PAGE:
Greetings from Mauritius

Mauritius is a small island floating in the Indian Ocean just east of Madagascar.  I visited Port Louis, the capital of Mauritius, where I stayed for two days.  The official language is English; however, French is very commonly used in the media and throughout school systems.  There is no typical “Mauritian” looking individual; Mauritius varies just as the United States does and you will find a variety of Mauritians varying from Indian Mauritians, White Mauritians, Muslim Mauritians, etc. 

While in Mauritius I visited several organizations, homes, and councils as a part of my gender and international development course.  I visited a women entrepreneur council and saw how these women organize and work together in order to promote their products.  These products are hand-made and range anywhere from jewelry and baskets to soaps and wedding dresses.  I sat down with a female entrepreneur as she taught me how to assemble a bead bracelet.  I visited the Chrysalides in Bambou, a rehabilitation shelter which protects and helps women faced with problems such as domestic violence, alcoholism, drug addiction and women involved in the sex trafficking industry.  The women vary in ages and typically stay at this facility for a year.  They are taught skills which will help manage everyday life after they have completed treatment such as; cooking, cleaning, and sewing. 

Next was La Clairiere, a shelter run by nuns of Bonne Terre convent, where pregnant under-aged girls are cared for until they give birth.  The youngest girl at this convent was 14-years-old.  Depending on each girls situation with the father of the baby; she will either stay at Bonne Terre for months preceding giving birth or go home with the father and his family.  Another home run by nuns was Le Flamboyant, a home for female senior citizens.  The majority of the women spoke French and varied in ages.  The oldest woman was 95-years-old and there were even elderly mentally challenged women living at this home.  Lastly, I went to Kinouete Centre, a rehabilitation program for women released from prison or addicted to drugs.  It has been registered as an association since 2003.  They offer several services for the rehabilitation and counseling of women who live or have lived with the experience of incarceration.  The goal of the center is to help smooth the incarcerated females’ reintroduction into society.  Services are also offered inside prison; such as individual counseling, strengthening mother-child ties, family ties, as well as providing aid in the professional realm of reintegration.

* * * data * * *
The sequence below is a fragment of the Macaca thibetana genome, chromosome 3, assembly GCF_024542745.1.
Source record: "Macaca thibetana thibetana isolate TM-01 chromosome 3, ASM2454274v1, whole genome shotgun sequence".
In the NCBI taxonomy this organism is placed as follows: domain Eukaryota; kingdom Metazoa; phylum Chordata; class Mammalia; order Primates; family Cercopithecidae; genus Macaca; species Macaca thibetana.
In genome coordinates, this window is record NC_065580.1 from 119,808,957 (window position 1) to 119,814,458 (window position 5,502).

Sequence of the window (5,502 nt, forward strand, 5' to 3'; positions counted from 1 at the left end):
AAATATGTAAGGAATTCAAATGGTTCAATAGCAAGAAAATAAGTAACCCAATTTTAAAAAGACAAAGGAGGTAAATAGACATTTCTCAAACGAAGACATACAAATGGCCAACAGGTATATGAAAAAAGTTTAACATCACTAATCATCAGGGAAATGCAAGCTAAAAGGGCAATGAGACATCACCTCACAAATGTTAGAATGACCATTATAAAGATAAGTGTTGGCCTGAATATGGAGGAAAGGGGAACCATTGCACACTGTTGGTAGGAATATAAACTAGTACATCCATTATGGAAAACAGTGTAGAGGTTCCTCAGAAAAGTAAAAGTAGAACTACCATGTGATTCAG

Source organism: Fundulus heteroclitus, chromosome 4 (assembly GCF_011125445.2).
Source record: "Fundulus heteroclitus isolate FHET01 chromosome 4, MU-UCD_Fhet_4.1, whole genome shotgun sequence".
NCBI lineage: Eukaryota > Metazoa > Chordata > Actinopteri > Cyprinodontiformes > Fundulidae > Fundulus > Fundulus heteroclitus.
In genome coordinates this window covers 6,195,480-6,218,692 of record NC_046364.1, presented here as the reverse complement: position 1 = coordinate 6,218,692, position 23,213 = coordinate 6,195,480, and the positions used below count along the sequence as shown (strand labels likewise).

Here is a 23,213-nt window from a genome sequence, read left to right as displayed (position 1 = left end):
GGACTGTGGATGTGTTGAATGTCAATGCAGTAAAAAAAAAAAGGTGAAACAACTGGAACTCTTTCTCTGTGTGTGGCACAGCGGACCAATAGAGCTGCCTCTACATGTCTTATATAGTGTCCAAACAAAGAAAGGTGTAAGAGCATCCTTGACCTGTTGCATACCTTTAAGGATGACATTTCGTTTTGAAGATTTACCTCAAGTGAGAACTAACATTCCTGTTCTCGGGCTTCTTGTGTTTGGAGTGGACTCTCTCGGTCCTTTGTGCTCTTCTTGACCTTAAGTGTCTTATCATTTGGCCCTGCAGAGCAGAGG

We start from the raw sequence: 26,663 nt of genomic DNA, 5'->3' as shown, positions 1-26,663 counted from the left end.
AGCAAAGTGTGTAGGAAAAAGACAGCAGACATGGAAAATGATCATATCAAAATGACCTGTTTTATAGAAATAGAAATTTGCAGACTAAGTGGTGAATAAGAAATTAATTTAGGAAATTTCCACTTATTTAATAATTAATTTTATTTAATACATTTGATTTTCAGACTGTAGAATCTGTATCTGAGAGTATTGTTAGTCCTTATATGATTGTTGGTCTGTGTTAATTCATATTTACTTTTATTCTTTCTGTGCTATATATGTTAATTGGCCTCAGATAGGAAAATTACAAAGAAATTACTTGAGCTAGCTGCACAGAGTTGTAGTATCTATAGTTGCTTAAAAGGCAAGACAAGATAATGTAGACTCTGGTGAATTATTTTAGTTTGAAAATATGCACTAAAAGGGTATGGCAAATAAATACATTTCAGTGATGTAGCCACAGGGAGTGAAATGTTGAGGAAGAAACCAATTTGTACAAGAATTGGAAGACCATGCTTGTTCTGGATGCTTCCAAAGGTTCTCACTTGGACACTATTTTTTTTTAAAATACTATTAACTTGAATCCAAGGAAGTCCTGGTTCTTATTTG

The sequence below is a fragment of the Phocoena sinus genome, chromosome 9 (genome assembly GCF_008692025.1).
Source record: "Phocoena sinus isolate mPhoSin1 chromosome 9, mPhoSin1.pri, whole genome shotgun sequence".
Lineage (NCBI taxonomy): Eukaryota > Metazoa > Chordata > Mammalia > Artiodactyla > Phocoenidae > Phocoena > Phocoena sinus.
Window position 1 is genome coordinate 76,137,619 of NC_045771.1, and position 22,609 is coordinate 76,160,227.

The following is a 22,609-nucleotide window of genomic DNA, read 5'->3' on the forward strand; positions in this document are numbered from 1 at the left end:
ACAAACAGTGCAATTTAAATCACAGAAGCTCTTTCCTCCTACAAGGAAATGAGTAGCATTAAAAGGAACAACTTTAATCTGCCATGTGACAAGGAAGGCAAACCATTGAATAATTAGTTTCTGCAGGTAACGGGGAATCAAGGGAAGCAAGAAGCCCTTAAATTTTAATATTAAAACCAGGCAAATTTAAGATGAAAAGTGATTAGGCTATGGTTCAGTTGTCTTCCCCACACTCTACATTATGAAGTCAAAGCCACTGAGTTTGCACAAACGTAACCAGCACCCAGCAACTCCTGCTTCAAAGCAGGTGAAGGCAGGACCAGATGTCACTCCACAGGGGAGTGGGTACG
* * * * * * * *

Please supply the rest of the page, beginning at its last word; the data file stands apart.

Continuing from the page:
Overall, I was impressed by the extensive facilities Mauritius provided for women in the community.  Some facilities are run with government support and some without; despite monetary assistance, each establishment is working to make a long term difference in the lives of each woman.

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